The European Space Agency (ESA) said it hoped to set up its own detection system for space junk instead of relying on US radar to track the chunks of shattered satellites and spent rockets in earth orbit.
The ESA does not want to have to rely on US space junk detectors
After a US satellite accidentally hit an out-of-commission Russian satellite, scattering a trail of debris in space last week, the European Space Agency said Monday, Feb. 16, it wanted its own system to protect satellites.
Gaele Winters, who heads ESA's European Space Operations Centre (ESOC) at Darmstadt, said the debris would be a danger to ESA's own satellites in the same orbit. He said ESA need live data so its spacecraft could steer clear of the junk.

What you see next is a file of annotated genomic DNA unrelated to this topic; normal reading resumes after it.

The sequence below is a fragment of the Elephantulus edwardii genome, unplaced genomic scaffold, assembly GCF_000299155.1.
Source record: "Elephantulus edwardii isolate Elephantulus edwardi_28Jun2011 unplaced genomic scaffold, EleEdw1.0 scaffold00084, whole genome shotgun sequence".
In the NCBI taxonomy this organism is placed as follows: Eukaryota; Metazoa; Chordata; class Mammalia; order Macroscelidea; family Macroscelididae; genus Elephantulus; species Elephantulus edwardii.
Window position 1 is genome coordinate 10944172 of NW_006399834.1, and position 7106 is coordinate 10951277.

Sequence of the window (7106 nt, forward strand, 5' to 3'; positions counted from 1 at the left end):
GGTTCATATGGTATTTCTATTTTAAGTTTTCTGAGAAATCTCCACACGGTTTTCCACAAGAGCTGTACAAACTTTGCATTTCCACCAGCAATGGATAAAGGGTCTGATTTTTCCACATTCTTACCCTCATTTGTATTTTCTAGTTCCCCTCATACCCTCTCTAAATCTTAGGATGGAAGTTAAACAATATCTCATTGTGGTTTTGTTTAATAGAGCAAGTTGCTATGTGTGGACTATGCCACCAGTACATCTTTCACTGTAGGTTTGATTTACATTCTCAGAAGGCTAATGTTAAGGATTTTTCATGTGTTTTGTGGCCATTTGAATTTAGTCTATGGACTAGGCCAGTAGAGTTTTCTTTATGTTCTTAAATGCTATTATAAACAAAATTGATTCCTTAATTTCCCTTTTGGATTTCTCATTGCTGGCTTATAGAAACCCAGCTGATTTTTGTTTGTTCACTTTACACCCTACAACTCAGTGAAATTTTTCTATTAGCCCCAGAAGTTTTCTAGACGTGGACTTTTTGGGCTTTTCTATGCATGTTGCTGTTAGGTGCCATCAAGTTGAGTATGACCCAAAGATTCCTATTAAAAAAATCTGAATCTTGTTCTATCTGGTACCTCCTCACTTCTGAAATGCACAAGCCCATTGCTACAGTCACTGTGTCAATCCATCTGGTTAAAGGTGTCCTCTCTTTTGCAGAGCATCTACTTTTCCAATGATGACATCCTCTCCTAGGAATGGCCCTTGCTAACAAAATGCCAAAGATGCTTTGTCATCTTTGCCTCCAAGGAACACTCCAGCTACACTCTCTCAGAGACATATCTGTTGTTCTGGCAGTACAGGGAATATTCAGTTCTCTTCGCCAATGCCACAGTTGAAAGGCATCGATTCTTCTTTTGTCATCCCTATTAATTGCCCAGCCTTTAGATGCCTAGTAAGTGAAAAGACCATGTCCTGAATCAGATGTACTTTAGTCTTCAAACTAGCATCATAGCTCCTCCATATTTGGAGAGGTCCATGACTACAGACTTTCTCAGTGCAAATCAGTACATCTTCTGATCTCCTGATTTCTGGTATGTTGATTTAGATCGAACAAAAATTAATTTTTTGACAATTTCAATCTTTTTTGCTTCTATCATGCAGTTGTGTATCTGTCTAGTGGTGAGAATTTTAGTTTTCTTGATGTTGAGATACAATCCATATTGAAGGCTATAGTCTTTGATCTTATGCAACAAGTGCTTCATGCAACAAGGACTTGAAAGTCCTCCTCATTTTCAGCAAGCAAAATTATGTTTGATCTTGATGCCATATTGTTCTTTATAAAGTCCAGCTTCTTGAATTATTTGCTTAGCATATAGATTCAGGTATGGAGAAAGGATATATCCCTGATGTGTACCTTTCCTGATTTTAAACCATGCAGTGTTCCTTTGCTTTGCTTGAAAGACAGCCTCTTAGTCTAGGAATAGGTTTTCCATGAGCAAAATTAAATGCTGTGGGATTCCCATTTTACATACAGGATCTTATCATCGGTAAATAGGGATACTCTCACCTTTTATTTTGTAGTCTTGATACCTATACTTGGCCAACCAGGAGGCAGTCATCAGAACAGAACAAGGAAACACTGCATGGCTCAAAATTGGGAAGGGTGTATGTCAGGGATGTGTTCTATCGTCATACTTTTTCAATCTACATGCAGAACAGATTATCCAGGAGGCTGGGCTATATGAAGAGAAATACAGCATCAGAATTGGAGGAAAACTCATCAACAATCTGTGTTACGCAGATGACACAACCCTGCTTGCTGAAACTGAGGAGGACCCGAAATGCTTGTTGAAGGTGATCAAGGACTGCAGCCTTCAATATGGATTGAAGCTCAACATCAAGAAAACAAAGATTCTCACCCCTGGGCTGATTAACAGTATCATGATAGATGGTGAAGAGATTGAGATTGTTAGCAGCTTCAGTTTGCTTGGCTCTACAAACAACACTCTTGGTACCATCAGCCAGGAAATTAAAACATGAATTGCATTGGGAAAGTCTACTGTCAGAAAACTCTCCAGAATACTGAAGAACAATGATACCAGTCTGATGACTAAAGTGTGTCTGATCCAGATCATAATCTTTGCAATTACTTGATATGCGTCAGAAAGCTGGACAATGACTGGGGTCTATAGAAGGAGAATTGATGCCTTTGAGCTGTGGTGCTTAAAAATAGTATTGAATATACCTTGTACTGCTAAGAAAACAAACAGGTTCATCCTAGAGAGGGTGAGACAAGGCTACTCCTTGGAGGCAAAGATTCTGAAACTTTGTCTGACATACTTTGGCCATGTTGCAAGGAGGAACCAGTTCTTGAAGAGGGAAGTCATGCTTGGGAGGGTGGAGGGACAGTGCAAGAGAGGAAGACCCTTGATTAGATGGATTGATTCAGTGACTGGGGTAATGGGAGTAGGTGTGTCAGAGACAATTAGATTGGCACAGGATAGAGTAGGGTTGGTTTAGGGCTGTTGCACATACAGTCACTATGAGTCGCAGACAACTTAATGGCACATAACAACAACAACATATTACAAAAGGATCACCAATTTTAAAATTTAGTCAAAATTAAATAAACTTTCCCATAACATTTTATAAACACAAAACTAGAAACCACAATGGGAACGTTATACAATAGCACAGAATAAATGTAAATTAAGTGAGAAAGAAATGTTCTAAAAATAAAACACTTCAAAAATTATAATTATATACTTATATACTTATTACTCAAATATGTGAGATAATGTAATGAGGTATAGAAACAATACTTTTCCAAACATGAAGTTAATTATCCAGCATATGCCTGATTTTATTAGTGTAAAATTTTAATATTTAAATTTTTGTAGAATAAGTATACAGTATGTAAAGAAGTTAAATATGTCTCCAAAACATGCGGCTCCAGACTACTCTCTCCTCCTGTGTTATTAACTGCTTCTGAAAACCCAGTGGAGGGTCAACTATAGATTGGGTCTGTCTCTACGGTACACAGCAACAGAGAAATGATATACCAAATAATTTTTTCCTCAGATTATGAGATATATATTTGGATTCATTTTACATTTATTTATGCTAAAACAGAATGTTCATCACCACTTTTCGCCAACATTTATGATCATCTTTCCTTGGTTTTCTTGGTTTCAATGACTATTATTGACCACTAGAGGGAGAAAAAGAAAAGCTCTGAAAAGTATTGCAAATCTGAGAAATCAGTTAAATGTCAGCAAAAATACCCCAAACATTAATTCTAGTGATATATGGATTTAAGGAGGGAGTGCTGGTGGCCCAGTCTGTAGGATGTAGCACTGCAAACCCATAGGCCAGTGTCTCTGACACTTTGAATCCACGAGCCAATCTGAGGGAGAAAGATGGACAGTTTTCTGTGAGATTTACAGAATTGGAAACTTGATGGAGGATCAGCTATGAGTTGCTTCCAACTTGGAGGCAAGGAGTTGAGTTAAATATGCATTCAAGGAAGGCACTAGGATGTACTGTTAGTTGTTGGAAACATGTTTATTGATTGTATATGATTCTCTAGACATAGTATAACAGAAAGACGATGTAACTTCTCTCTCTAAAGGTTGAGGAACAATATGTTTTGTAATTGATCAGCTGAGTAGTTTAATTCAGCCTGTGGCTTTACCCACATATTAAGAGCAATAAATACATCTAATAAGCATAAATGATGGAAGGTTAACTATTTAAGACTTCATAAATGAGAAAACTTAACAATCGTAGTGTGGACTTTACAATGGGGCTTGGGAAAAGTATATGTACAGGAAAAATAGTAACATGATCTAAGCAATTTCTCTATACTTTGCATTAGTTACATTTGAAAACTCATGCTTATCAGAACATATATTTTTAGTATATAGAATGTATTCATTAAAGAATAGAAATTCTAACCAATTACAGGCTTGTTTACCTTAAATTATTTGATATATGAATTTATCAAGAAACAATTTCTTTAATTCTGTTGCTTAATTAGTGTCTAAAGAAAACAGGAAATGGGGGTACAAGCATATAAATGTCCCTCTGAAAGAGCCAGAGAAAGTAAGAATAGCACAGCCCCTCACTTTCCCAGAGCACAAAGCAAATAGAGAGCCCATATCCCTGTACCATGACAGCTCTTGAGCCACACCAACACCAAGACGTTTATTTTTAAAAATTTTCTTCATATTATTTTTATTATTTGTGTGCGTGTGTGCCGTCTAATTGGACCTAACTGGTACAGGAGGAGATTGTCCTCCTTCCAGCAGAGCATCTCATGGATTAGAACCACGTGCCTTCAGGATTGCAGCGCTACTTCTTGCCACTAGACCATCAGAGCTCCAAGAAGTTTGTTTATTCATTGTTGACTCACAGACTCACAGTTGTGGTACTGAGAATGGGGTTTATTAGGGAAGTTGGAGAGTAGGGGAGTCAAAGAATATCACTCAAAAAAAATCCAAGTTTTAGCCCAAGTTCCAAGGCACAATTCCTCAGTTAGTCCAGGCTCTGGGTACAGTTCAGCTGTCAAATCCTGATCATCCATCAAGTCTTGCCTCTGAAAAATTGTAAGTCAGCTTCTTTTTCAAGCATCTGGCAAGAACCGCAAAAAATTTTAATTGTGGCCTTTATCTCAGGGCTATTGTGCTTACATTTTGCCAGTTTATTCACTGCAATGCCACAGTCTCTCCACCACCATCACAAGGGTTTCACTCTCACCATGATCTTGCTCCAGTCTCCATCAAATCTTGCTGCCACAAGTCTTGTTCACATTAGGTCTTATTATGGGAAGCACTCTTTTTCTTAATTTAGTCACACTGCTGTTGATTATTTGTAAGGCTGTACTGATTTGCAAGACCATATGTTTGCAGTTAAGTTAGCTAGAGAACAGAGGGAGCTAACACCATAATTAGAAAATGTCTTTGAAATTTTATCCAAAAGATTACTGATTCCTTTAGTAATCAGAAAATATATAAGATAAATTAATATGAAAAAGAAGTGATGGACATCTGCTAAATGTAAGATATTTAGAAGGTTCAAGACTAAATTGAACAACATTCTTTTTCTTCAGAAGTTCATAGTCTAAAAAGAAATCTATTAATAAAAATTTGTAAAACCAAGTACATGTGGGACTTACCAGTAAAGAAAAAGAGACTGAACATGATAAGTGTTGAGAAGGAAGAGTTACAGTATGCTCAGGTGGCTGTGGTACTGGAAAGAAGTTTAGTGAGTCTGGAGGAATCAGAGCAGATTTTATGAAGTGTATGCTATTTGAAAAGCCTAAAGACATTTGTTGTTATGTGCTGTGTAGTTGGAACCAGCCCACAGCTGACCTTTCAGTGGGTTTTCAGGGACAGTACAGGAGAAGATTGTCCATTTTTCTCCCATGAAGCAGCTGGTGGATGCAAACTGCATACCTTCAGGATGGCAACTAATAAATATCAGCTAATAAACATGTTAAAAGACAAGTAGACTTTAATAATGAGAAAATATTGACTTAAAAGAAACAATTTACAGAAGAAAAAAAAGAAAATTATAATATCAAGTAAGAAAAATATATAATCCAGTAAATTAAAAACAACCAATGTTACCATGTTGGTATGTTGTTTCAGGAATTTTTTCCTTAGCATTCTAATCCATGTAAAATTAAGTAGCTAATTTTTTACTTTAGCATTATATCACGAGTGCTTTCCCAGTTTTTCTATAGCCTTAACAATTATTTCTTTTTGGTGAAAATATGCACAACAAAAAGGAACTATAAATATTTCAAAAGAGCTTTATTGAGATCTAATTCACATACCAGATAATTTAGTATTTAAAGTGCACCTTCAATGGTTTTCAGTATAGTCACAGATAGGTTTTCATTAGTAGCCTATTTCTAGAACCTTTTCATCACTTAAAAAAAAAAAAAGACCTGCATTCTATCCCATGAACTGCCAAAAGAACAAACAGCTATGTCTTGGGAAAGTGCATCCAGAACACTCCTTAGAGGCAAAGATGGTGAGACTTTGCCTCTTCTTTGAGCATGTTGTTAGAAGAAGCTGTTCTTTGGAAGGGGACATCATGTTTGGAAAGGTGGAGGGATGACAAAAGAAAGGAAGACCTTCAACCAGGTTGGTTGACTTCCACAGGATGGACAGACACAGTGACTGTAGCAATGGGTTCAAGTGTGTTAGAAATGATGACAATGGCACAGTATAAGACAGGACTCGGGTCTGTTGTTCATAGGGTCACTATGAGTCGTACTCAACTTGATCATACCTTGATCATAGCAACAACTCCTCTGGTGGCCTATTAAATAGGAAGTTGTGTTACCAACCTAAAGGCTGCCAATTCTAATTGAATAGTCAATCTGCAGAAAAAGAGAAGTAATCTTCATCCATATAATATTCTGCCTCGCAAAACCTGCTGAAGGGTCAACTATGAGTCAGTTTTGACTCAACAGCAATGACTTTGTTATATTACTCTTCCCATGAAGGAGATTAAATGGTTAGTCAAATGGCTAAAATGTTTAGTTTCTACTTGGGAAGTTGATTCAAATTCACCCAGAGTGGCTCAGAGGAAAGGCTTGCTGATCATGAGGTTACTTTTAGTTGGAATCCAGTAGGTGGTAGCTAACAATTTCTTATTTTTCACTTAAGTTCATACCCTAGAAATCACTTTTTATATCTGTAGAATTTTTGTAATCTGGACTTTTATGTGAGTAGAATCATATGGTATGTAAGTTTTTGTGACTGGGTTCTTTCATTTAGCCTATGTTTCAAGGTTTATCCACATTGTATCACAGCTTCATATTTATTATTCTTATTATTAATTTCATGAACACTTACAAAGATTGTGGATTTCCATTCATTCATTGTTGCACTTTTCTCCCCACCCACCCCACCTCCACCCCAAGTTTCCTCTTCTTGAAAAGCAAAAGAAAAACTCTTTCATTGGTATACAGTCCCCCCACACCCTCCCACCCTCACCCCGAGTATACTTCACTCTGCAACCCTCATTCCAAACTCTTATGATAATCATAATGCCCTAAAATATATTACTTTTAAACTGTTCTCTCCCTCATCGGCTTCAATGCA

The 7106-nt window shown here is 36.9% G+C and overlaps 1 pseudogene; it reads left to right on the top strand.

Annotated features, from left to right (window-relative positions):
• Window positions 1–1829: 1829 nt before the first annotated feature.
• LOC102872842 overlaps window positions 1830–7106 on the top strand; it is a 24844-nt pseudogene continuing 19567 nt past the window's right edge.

Jean-Francois Kaufeler, head of the space junk monitoring department at ESOC, said, "Much more monitoring needs to be done." Experts are to meet March 30 to April 2 in Darmstadt to swap ideas on how.
The US National Aeronautics and Space Administration (NASA) tracks about 13,000 objects in orbit, but ESA estimates hundreds of thousands of distinct items are in orbit. A fragment 1 centimeter across could knock out a satellite if it hit it at speed. Steering clear of space junk is possible, but requires precise tracking data in advance, the experts said.